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The Pier and the Marine Drive

..... NEXT - The Happy Valley

The pier had its origins in a much shorter pier of just 242 ft built on 16 wooden piles and opened in 1858 by the St George's Harbour and Railway Company.  Unfortunately, that pier was severely damaged in the great storm of October 25th, 1859, and although repaired and used for a further 16 years, the pier was too short and could only be used by steam ships at high tide.

The present pier, built for the Llandudno Pier Company by Walter Macfarlane of Glasgow using iron castings from the Glasgow Elmbank foundry, was opened to the public on August 1st, 1877. The land wards extension to the same design, still in deep water and also supported on iron columns, was opened in 1884 and a new landing stage was added in 1891.

The pier is a Grade 2 listed building. It is the finest recreational pier in Wales and one of the best in Britain.  It is unusual in that it has two entrances, one on the Promenade at Prince Edward Square and the other, the original entrance in Happy Valley Road as these pictures show.

 The pavilions on the left mark the entrance from the promenade to the pier.
(photographed Easter Sunday 2006)
The pier was delighted to have received the "pier of the year" award for 2005.

Between the two entrances is the Grand Hotel.  Llandudno Pier is often chosen for Victorian
and Edwardian filming locations and notably for the recent TV production of the Forsyte Saga.

The Pier

On the Orme side is Happy Valley Road leading to those gardens and also to the Marine Drive.
Above is the popular colonnaded walk that enters the Happy Valley gardens at a higher point.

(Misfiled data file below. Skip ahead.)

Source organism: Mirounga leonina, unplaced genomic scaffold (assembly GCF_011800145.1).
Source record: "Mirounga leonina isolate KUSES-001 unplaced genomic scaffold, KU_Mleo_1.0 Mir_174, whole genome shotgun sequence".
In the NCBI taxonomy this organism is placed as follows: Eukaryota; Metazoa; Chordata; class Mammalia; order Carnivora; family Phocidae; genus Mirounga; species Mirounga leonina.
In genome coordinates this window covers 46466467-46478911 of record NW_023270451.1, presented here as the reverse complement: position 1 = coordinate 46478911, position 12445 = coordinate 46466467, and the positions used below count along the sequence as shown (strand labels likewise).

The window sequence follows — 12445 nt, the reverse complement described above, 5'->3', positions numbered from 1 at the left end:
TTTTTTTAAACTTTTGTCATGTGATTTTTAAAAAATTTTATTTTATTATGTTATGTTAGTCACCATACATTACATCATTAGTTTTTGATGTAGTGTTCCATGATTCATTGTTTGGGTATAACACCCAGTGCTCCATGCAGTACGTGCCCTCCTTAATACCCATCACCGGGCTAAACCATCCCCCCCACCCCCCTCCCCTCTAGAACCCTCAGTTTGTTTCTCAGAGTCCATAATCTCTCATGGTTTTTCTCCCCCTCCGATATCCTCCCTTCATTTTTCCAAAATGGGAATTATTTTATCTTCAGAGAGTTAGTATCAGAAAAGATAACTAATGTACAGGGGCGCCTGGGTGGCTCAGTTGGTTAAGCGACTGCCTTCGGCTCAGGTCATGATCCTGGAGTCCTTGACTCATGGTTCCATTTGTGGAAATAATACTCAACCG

At the top is the Aerial Cabin Car Station from which passengers take the mile long journey
to the summit of the Great Orme in four-seater cabins.

winter visitors

The pier head in February 2008 with winter visitors enjoying crisp air and bright sunshine
 - plus tea, coffee and light lunches at the pier head Oyster Bar.

Below is the original entrance to the pier. From there to the seaward end is 1,200 feet.
The 1,000 ft extension, on the seaward side of the Grand Hotel, to Prince Edward Square
was built in 1884. to provide a grand entrance from the promenade.

Pier Entrance

This 2,295 foot pier, the longest in Wales and greatly admired by Sir John Betjeman, is probably the finest pleasure pier in Britain. A British Tourist Authority report in 1975 said of it…. ‘It zooms out of the sea ….in a spectacular Indian Gothic style rather like a Maharajah’s palace floating on a lake. Cast iron, brackets of iron lace work, an outstandingly pretty balustrade like an enlarged fish net, ogee roofs curling  away to the sky, all add up to a totally pleasurable experience.’ The pier company maintain their property well with fresh paint work and fine wooden decking, much of which has been renewed in recent years.

The landing stage, which was rebuilt in concrete and steel in 1969, was used regularly until 1982 by the Isle of Man Steam Packet Company for excursions to Douglas and occasionally since. It is also used from time to time by the Waverley and Balmoral Steamer Preservation organizations for more local excursions - click the link below.

The landing stage is also a favourite with anglers.
Bait, rods and lines can be bought from 'Paddy's Bait & Tackle' at the gate.

MV Balmoral - Afternoon Cruise to Menai Bridge

Sailings from Llandudno by Steamers and Cruise Vessels have ceased,
 it is hoped only temporarily, owing to the need for repairs to the landing stage,
and for which there are, it is understood, no funds available. 
The last sailings to Douglas in the Isle of Man were in May 2005,
since when the "Lady of Mann" has been sold by the Isle of Man
 Steam Packet Company for service in the Mediterranean. 
The MV Balmoral last visited Llandudno in June 2006.

The Marine Drive is entered through the Eastern Toll Gate but the Town Trail having reached the gate turns back left upon itself to enter the Happy Valley Gardens.

The Marine Drive is a four mile scenic drive round the Great Orme headland to Llandudno's West Shore and it has much to offer.  The charge is about £2.50 per car and that includes parking on the Orme and at the Summit Car Park.  Drive slowly, its one way only for the first three miles so you shouldn't meet anything, and enjoy spectacular views at every turn - many places to park - stop often and look up and down.  Even better, it's a grand walk at any time of year.

  View The Marine Drive Now

..... NEXT - The Happy Valley

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Photographs © 2004-2008 by Noel Walley.
Last updated December 2008

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